It appears a widespread oil refinery strike, the first labor dispute of its kind in decades to affect oil production across the nation, may be winding down.
On Thursday, the United Steel Steelworkers union (USW), which represents workers at 65 refineries that are responsible for about two-thirds of all oil production in the U.S., said it had reached a tentative agreement with Shell Oil (RDS.A), which has been representing the oil companies involved in the dispute.
If approved, that agreement would pave the way for a resolution of the six-week-long strike that has affected 15 oil facilities in California, Kentucky and Texas -- including seven refineries that account for 10 percent of U.S. refining capacity.
While wages and health care programs, as well as plant repair and maintenance, were at issue, the USW stresses that safety concerns were "were central to the negotiations, and the proposed agreement calls for the immediate review of staffing and workload assessments, with USW safety personnel involved at every facility."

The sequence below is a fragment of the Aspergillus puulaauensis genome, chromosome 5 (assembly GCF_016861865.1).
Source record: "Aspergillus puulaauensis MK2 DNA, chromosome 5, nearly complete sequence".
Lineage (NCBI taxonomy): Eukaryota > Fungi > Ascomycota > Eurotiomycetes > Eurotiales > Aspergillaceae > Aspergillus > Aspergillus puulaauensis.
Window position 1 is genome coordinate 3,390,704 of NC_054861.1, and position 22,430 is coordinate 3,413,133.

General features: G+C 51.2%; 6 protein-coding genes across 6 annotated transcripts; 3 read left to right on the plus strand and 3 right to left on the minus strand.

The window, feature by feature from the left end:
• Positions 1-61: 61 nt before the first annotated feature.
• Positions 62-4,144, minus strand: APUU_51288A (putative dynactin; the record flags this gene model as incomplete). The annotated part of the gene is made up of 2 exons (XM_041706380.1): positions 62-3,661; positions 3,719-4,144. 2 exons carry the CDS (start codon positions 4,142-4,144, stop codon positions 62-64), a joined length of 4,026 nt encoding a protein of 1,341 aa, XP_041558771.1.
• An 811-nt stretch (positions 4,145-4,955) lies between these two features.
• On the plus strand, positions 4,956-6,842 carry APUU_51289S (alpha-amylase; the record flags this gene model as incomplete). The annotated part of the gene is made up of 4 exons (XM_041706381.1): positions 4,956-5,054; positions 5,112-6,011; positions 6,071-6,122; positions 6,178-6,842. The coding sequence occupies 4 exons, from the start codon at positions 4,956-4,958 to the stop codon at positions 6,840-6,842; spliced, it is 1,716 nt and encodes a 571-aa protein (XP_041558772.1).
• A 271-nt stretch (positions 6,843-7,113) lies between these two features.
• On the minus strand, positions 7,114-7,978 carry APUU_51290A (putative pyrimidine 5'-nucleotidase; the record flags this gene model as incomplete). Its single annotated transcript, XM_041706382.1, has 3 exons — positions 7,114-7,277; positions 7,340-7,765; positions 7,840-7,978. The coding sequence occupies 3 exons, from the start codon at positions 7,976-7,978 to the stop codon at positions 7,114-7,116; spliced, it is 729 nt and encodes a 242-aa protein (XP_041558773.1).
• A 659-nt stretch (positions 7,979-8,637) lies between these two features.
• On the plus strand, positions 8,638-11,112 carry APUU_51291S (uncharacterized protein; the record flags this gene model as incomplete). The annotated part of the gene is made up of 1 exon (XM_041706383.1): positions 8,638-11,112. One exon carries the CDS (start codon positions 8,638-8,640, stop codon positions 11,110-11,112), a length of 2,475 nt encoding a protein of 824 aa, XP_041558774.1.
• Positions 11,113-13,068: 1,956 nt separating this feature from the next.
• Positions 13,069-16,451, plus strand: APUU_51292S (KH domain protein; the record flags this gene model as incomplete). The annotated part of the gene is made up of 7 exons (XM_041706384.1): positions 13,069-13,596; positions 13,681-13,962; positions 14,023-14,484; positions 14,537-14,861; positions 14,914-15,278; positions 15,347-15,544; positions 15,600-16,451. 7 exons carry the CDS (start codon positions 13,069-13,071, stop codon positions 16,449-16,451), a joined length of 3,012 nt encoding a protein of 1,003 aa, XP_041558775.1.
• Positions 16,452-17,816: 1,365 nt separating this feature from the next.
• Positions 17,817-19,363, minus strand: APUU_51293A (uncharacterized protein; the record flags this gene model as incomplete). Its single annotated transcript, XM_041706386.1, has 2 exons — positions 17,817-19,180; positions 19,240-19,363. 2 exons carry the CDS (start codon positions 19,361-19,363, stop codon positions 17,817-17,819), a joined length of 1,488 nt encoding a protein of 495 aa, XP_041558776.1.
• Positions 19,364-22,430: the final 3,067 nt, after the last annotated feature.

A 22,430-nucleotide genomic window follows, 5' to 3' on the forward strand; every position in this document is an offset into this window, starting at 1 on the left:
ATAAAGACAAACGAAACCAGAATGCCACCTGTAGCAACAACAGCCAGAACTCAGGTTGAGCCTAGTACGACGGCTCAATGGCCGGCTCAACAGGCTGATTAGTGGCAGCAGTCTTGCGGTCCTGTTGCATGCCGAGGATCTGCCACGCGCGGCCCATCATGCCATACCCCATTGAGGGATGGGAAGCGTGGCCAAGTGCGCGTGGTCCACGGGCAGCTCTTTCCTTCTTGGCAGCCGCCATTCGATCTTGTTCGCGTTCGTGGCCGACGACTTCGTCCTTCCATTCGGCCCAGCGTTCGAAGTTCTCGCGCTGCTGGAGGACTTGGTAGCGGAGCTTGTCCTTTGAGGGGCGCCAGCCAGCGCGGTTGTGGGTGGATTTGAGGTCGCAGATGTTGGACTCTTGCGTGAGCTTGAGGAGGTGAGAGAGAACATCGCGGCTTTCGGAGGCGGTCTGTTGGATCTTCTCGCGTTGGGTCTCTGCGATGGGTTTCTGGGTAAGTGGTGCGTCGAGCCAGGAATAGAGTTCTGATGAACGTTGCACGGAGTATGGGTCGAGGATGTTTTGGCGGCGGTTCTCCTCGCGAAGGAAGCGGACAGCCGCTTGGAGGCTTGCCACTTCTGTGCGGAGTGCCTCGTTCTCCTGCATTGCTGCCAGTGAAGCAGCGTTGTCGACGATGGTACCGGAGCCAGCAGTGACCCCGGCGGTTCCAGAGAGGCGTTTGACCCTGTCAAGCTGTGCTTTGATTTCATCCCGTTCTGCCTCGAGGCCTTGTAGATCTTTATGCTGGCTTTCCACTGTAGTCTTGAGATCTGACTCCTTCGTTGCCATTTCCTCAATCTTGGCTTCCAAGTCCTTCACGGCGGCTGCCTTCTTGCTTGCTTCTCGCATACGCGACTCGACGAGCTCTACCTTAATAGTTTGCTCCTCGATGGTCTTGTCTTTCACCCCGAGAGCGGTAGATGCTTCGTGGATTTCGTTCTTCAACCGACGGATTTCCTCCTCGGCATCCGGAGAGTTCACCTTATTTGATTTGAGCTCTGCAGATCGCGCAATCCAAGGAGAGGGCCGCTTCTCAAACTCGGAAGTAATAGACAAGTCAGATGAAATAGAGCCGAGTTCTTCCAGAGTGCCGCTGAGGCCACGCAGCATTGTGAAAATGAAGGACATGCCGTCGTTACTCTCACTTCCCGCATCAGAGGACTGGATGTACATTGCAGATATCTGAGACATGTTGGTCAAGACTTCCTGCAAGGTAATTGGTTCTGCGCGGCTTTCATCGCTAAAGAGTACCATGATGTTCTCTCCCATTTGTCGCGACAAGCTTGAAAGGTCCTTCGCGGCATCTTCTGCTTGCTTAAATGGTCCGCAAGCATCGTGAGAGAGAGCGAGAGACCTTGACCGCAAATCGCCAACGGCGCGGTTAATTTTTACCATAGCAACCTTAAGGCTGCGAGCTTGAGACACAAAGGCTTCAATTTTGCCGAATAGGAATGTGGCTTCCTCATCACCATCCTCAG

Gas prices have been on the rise in recent weeks, following the historic tumble that began in mid-2014 due in part to the North American oil boom. But analysts say the refinery strike was only one element causing prices at the pump to creep upward.
"In most places the strike had little impact on gasoline production, but there was real fear in the market that it would spread in a way that would lead to higher gas prices," Michael Green, AAA spokesman, told CBS MoneyWatch. "There was always the possibility that the strike would disrupt refinery operations and burden drivers with higher prices at the pumps."
This is also the time of year when refineries usually go off-line for scheduled maintenance, which limits gasoline production and affects oil and gas pricing.
But Green pointed out that crude oil costs have dropped quickly this past week, and there's hope that gas prices will fall again. Drivers in California, where gas prices have risen the most recently, would likely see the greatest benefits.
"A strong agreement to end the refinery strike is more good news for everyone hoping that gas prices remain cheap this year," he added. "(It) will remove a large threat hanging over the heads of drivers this spring. Refineries can now focus on making gasoline as we enter the busy summer driving period."